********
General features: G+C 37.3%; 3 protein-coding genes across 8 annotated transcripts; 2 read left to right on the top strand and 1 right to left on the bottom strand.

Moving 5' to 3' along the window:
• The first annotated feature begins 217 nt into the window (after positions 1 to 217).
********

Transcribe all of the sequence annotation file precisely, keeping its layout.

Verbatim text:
General features: G+C 37.3%; 3 protein-coding genes across 8 annotated transcripts; 2 read left to right on the top strand and 1 right to left on the bottom strand.

Moving 5' to 3' along the window:
• The first annotated feature begins 217 nt into the window (after positions 1 to 217).